Salish Sea Natural Capital Valuation

for David Suzuki Foundation
with Earth Economics
status published
as of November 2012

Ecosystem valuations assess the financial value of ecological processes to encourage the inclusion of environmental values into business and governance decisions.

This study, focusing on the Canadian and US sides of the northern Saalish Sea, is David Suzuki Foundation’s first valuation of marine-centric services . Geocology assembled, commensurated, quantified and mapped landcover, watershed and nearshore habitat datasets from both sides of the border.

Natural capital valuations attempt to put dollar figures on the human benefits provided by ecosystems, giving policy makers a chance to include those values in decisions that might otherwise treat them as intangible. The David Suzuki Foundation has previously conducted many terrestrial valuations but the Nearshore Natural Capital Valuation was their first attempt to measure natural capital in aquatic systems. DSF partnered with Earth Economics to develop a rigorous framework for calculating those values, and Geocology Research handled habitat research, analysis and cartography.

This project was made both more interesting and more challenging by its international nature. The Salish Sea ignores the US-Canadian border, but the data we needed for it was very much divided between the institutions of the two countries. Categories and methods needed to be well understood so that we could transform and ultimately harmonize the data. We used data from shoreline habitats, forest inventories, landcover databases, fishing returns, and hydrographic networks to produce our tallies and break-downs.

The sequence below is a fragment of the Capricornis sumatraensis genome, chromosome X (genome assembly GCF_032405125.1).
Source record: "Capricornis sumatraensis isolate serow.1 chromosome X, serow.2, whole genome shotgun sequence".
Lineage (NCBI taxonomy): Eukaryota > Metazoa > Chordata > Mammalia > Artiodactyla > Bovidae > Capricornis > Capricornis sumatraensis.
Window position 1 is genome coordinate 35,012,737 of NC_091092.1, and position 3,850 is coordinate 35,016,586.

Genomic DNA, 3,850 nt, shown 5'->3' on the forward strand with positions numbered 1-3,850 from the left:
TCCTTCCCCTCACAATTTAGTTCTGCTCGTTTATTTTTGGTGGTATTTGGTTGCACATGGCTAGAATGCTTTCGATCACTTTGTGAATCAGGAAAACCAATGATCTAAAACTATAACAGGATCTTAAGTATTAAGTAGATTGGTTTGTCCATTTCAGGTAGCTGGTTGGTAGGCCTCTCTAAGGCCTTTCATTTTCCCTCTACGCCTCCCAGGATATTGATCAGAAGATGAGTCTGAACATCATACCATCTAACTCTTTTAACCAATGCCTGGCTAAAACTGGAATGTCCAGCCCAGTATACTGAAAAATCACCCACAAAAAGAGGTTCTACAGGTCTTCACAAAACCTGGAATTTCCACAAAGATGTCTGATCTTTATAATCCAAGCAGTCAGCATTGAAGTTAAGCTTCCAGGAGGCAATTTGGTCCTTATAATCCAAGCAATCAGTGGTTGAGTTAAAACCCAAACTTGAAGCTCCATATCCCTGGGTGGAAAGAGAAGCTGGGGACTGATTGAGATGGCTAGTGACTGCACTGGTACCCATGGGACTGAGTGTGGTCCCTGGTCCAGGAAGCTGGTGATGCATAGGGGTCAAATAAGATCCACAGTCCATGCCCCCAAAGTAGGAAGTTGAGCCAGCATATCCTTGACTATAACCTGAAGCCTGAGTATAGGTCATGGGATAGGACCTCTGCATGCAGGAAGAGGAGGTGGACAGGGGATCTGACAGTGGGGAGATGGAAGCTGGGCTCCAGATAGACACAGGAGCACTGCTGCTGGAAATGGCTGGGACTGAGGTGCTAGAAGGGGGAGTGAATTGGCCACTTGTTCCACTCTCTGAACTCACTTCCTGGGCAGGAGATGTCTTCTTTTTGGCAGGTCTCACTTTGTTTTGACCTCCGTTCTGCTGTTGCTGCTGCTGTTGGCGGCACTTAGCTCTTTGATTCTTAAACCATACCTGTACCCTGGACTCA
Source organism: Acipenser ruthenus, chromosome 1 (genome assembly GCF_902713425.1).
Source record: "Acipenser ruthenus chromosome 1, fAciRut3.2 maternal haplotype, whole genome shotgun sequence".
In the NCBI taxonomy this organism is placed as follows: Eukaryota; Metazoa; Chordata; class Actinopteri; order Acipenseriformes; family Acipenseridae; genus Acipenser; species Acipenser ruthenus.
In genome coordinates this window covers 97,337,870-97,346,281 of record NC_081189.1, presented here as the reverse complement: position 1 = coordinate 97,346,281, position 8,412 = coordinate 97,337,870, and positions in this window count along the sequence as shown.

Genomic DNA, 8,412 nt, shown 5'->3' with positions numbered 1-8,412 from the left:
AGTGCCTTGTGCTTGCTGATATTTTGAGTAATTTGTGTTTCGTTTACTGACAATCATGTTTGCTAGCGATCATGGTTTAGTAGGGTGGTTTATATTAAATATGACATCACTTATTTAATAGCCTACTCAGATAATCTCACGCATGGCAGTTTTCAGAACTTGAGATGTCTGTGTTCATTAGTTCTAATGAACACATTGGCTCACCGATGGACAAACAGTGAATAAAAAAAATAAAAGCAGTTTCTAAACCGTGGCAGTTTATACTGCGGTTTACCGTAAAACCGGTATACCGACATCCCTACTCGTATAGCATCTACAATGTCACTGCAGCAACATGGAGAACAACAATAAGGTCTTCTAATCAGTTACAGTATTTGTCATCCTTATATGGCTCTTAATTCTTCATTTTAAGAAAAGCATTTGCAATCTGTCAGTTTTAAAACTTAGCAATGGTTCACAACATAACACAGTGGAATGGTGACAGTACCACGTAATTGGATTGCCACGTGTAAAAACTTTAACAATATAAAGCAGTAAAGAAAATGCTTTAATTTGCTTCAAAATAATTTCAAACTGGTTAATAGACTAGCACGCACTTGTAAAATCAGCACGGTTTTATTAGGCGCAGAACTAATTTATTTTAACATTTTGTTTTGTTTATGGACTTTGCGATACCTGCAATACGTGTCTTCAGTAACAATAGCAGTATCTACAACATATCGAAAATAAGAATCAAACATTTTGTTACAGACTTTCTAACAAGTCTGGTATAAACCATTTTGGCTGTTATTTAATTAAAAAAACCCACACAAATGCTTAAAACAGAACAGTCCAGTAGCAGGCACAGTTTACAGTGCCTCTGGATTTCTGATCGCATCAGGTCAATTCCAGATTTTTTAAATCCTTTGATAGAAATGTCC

Once the research was finished and the numbers had been crunched, Geocology’s final contribution was producing maps to effectively convey our methods and conclusions. Geocology used our experience with landscape cartography to generate images for the report which attempt to combine an attractive aesthetic with transparency of information. A particular challenge was shoreline features which were themselves quite “thin”, but which were spread across large regions of the Salish Sea and it’s riparian inputs.

The report concluded the Salish region’s ocean, beaches, wetlands, riparian forests, lakes and rivers contribute between $30 billion and $60 billion dollars in economic benefits to humans. Click here to download the published report and read how we reached those figures, and for more in-depth analysis.